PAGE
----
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222 Paranormal Podcast

All things paranormal With your host Jennifer Shortridge & Joe Shortridge Brother and Sister duo Joe and Jen have been interested in all things paranormal since their childhood. We bring to you our personal experiences, news from the paranormal world and special guests.
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222 Paranormal Podcast
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Now displaying: Page 1
Mar 31, 2024

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(notes from Wikipedia)

 The Book of the Dead (Ancient Egyptian: 𓂋𓏤𓈒𓈒𓈒𓏌𓏤𓉐𓂋𓏏𓂻𓅓𓉔𓂋𓅱𓇳𓏤, r(ꜣ)w n(y)w prt m hrw(w)) is an ancient Egyptian funerary text generally written on papyrus and used from the beginning of the New Kingdom (around 1550 BC) to around 50 BC.  The original Egyptian name for the text, transliterated r(ꜣ)w n(y)w prt m hrw(w),  is translated as Book of Coming Forth by Day  or Book of Emerging Forth into the Light.[citation needed] "Book" is the closest term to describe the loose collection of texts[4] consisting of a number of magic spells intended to assist a dead person's journey through the Duat, or underworld, and into the afterlife and written by many priests over a period of about 1,000 years. In 1842, the Egyptologist Karl Richard Lepsius introduced for these texts the German name Todtenbuch (modern spelling Totenbuch), translated to English as 'Book of the Dead'.

 

The Book of the Dead, which was placed in the coffin or burial chamber of the deceased, was part of a tradition of funerary texts which includes the earlier Pyramid Texts and Coffin Texts, which were painted onto objects, not written on papyrus. Some of the spells included in the book were drawn from these older works and date to the 3rd millennium BC. Other spells were composed later in Egyptian history, dating to the Third Intermediate Period (11th to 7th centuries BC). A number of the spells which make up the Book continued to be separately inscribed on tomb walls and sarcophagi, as the spells from which they originated always had been.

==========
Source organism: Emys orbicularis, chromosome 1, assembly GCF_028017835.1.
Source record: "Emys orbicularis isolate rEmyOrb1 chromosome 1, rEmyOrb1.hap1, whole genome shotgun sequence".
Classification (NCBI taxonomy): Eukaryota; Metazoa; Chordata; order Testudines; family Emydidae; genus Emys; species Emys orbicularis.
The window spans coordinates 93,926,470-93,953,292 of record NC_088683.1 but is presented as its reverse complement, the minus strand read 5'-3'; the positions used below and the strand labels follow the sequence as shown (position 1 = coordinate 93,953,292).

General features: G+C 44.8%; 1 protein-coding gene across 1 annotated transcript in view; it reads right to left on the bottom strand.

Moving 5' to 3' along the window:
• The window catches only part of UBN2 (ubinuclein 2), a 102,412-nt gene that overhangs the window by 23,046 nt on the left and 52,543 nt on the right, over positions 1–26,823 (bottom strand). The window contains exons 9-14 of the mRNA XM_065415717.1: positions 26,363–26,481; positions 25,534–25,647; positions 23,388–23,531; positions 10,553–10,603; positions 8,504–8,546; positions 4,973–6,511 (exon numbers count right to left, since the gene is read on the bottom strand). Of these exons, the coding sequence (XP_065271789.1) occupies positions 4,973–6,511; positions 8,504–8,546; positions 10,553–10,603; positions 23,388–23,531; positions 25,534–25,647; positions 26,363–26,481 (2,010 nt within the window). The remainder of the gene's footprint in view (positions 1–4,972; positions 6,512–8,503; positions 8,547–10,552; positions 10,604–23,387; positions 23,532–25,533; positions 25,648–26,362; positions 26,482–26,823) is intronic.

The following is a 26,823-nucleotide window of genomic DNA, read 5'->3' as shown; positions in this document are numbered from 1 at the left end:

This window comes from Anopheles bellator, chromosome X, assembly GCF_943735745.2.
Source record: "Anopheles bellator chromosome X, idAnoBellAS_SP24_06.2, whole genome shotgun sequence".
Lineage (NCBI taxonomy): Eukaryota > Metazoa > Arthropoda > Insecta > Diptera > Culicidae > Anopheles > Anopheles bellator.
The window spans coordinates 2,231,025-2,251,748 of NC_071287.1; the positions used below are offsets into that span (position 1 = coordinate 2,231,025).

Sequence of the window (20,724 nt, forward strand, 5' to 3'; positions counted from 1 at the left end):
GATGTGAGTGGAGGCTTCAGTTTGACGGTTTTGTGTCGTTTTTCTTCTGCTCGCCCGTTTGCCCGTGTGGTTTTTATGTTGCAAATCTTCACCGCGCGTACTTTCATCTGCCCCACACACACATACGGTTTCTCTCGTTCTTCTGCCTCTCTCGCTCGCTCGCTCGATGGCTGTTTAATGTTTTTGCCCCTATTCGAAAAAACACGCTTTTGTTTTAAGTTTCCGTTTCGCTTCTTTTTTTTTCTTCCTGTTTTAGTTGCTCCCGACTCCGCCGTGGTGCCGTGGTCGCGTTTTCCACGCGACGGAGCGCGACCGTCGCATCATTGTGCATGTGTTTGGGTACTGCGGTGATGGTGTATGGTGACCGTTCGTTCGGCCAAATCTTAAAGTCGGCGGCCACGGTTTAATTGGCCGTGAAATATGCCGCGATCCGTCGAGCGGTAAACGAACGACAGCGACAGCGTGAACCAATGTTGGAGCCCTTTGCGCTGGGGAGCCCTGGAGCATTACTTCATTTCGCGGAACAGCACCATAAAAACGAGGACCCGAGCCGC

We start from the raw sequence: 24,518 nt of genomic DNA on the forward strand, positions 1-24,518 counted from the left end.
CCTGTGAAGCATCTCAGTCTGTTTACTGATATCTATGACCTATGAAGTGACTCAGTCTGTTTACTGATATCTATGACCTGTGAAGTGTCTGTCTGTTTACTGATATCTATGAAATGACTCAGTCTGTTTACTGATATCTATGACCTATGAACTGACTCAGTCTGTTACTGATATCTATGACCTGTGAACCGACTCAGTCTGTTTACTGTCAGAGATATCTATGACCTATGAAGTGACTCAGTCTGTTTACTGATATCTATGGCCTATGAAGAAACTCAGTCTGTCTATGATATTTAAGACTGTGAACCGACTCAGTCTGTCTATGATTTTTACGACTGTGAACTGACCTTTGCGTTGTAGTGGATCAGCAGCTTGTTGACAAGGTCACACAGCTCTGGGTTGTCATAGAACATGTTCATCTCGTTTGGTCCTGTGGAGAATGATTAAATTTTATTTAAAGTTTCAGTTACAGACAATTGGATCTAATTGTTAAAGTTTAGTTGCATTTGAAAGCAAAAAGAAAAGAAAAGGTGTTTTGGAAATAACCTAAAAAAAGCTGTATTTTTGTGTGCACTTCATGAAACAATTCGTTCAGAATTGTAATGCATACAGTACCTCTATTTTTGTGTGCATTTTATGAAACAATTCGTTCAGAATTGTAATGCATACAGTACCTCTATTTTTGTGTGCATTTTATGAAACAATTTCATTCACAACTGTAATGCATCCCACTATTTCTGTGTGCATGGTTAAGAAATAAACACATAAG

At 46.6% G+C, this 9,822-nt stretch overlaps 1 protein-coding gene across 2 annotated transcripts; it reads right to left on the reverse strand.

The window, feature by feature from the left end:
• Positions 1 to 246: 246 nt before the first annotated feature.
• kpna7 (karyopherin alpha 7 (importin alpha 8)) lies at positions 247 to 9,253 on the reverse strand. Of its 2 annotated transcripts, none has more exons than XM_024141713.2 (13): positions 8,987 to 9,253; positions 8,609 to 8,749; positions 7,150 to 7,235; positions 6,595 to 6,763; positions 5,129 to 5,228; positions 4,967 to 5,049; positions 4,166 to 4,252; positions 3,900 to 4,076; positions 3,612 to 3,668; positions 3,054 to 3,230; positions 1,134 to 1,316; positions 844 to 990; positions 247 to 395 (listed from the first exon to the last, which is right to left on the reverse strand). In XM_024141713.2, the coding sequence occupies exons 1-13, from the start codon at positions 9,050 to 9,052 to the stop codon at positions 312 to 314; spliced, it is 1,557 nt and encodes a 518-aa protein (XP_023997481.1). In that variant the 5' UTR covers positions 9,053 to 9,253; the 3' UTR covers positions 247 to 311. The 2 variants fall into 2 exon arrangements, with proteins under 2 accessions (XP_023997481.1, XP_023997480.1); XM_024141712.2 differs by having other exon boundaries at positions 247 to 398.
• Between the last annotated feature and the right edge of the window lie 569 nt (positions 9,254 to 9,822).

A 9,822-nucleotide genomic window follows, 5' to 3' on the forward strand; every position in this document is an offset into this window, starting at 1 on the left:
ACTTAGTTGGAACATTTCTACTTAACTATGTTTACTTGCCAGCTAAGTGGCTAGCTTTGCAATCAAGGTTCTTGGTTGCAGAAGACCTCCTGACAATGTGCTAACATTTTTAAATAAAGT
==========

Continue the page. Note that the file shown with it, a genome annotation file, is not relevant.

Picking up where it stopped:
There was no single or canonical Book of the Dead. The surviving papyri contain a varying selection of religious and magical texts and vary considerably in their illustration. Some people seem to have commissioned their own copies of the Book of the Dead, perhaps choosing the spells they thought most vital in their own progression to the afterlife. The Book of the Dead was most commonly written in hieroglyphic or hieratic script on a papyrus scroll, and often illustrated with vignettes depicting the deceased and their journey into the afterlife.

 

The finest extant example of the Egyptian in antiquity is the Papyrus of Ani. Ani was an Egyptian scribe. It was discovered in Luxor in 1888 by Egyptians trading in illegal antiquities. It was acquired by E. A. Wallis Budge, as described in his autobiography By Nile and Tigris in 1888 and was taken to the British Museum, where it remains.

 

Tomb of Senmut

The curse written on the wall at the tomb of Senmut translates to mean, 'His lifetime shall not exist on earth.' The tomb was made for Queen Hatshepsut of Senenmut's (also known as Senmut) royal adviser. He was a powerful man of his time and allowed to build his tomb close to the one built for the Queen pharaoh which was a rare privilege for anyone of non-royal blood. After the Queen died he was forgotten and the tomb never completed. The paintings and subscription's inside are well preserved, including the ancient curse. Its not yet open to the public but efforts are underway to make it accessible.

Tomb of Pennout